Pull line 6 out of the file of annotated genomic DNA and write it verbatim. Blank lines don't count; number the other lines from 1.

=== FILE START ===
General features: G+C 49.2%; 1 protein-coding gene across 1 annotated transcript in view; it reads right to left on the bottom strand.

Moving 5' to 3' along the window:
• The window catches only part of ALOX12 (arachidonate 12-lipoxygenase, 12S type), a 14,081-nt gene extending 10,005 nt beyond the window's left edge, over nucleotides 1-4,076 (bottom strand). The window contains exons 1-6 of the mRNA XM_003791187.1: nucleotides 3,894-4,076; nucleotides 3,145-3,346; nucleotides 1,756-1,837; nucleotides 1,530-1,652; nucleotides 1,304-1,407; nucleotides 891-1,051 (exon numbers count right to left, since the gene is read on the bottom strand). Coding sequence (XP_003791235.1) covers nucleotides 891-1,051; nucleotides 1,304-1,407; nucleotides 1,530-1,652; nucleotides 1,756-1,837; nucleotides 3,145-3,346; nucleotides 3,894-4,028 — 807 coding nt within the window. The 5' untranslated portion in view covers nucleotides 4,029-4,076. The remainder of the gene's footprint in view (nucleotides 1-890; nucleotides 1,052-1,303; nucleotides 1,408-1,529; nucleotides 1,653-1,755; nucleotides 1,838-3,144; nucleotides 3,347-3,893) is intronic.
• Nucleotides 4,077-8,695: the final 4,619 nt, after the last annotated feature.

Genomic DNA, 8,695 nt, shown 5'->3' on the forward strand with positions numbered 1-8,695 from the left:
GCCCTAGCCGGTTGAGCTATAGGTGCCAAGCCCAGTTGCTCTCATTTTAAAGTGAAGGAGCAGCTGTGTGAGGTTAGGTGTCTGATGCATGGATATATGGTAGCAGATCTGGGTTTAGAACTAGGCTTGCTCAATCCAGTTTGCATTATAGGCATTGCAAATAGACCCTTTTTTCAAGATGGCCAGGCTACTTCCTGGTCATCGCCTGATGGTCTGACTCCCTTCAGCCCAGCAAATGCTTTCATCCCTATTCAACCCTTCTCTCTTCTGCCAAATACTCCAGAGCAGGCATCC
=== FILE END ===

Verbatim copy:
GCCCTAGCCGGTTGAGCTATAGGTGCCAAGCCCAGTTGCTCTCATTTTAAAGTGAAGGAGCAGCTGTGTGAGGTTAGGTGTCTGATGCATGGATATATGGTAGCAGATCTGGGTTTAGAACTAGGCTTGCTCAATCCAGTTTGCATTATAGGCATTGCAAATAGACCCTTTTTTCAAGATGGCCAGGCTACTTCCTGGTCATCGCCTGATGGTCTGACTCCCTTCAGCCCAGCAAATGCTTTCATCCCTATTCAACCCTTCTCTCTTCTGCCAAATACTCCAGAGCAGGCATCC